There's been a lot of talking lately about off-shoring and on-shoring. My colleagues Monique Rupert and Trevor Miles have both weighed on this subject. You can view their posts here. There was an interesting article in Industry Week last month suggesting that the US was becoming a low-cost country for manufacturing. Well, I guess it all comes down to how you spin it. Let’s look at what’s happening;
- According to the article, Chinese wages are rising by 17 percent per year.
- The value of the Yuan is increasing.
- Many states are offering incentives to bring manufacturing into the state.
- Unions and workers are more willing to provide concessions in order to get back to work.
- The estimate from the article is that net labor costs in China and in the US will converge by 2015.
The article goes on to point out that several companies including Caterpillar, NCR, and Wham-O are bringing production back into the US from Mexico and China. Given these factors alone, you might make the argument that the US is becoming a low-cost country for manufacturing. I don’t think that is a fair assessment because the next logical step in the argument would be that if the US were becoming a low-cost manufacturing center, other countries will start manufacturing their goods in the US. I don’t think that is likely to happen. I think what really is happening is that China is pricing themselves out of the low-cost advantage they’ve had for years. As we start coming close to cost parity, other factors are making local manufacturing more attractive. The on-shoring or near-shoring movement is gaining speed. This is the idea of bringing manufacturing back to where the demand is. A blog post in Plastics Today points out that according to management consulting firm Accenture, “Companies are beginning to realize that having offshored much of their manufacturing and supply operations away from their demand locations, they hurt their ability to meet their customers' expectations across a wide spectrum of areas, such as being able to rapidly meeting increasing customer desires for unique products, continuing to maintain rapid delivery/response times, as well as maintaining low inventories and competitive total costs,” and that “managing supply operations that are separated far from where demand occurs has weakened their overall operational planning, forecasting and general flexibility, while in some cases driving up costs with the need for complex network management. In some cases, this situation has limited the companies' competitive advantage.” Let’s look at some advantages of putting manufacturing where the demand is;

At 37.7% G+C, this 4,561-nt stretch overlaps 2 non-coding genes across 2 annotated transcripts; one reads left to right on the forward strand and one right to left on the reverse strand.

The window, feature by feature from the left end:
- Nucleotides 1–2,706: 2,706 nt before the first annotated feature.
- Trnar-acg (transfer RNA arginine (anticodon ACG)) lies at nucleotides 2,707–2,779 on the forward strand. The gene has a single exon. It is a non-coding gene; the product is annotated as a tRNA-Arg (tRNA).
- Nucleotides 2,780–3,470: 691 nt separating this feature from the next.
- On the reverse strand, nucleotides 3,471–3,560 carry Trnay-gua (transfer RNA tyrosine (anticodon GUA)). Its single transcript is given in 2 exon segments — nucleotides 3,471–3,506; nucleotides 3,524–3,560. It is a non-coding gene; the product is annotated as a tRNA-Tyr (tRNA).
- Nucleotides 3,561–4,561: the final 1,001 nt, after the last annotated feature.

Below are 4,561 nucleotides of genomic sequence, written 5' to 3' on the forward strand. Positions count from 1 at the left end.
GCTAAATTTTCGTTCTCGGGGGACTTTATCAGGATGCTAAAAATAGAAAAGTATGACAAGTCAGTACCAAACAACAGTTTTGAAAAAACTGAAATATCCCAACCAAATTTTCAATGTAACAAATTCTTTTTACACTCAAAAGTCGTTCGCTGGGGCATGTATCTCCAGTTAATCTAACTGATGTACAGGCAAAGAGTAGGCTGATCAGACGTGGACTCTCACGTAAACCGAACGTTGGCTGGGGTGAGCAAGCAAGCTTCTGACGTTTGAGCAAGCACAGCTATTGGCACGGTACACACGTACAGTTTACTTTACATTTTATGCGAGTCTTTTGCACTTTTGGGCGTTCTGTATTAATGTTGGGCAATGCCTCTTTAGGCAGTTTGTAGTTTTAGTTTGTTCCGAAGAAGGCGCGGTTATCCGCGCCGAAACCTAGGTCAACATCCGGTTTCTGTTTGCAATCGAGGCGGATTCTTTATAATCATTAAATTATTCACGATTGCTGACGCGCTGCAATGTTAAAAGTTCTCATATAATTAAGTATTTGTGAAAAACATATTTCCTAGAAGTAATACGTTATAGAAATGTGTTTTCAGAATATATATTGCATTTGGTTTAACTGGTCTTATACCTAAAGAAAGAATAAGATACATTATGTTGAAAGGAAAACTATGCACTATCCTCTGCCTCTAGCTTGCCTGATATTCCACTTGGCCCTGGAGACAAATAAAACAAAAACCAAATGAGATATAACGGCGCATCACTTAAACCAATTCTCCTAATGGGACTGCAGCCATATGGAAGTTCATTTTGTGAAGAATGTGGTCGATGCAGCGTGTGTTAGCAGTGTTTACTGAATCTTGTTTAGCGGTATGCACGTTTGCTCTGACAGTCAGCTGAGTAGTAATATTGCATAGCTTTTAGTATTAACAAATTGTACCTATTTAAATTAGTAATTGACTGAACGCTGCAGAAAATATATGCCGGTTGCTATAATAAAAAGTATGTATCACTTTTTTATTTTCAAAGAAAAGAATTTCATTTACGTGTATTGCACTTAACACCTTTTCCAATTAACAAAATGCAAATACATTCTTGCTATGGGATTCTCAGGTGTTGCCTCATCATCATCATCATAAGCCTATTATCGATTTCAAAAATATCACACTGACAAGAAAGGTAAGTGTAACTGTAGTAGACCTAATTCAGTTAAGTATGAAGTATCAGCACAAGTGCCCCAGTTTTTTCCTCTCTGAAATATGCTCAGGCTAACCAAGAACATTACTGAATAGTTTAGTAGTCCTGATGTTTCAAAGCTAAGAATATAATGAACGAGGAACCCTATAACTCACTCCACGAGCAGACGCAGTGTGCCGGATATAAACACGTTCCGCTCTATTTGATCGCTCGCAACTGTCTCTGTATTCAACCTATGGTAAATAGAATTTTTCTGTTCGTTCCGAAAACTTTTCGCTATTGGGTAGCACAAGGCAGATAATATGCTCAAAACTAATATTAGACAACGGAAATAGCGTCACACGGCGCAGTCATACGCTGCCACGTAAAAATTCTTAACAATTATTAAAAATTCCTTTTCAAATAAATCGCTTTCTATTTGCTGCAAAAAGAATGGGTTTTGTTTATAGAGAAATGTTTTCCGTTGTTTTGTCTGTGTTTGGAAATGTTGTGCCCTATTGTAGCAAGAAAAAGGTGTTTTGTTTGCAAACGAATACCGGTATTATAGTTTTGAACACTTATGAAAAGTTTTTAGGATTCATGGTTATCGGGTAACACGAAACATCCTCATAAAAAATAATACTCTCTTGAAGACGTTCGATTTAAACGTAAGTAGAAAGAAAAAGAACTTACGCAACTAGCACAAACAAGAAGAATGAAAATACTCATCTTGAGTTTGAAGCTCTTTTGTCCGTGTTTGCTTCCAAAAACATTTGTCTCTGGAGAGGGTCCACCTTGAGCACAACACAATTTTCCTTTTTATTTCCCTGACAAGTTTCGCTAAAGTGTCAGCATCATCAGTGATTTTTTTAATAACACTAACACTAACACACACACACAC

- Time to market can be significantly improved
- Less risk to intellectual property
- Lead times are reduced and are more consistent
- Given reduced and more consistent lead times means inventory levels can also be reduced.
- With fuel prices going through the roof, reducing the overall distance traveled for our manufactured goods can only help the bottom line.
- Reduced product travel also impacts the overall carbon footprint for the product, a factor that is starting to become more and more important in the eyes of the consumer and governments.
I’ve always been in favor of manufacturing near where the majority of the demand is (See my blog post from last year here). I think when companies look at the overall costs associated with offshore manufacturing, more will realize that manufacturing where their market is just makes sense (and dollars too). Are you currently manufacturing offshore? Are you considering moving your manufacturing back to North America? Have you moved already? Comment back and let us know!
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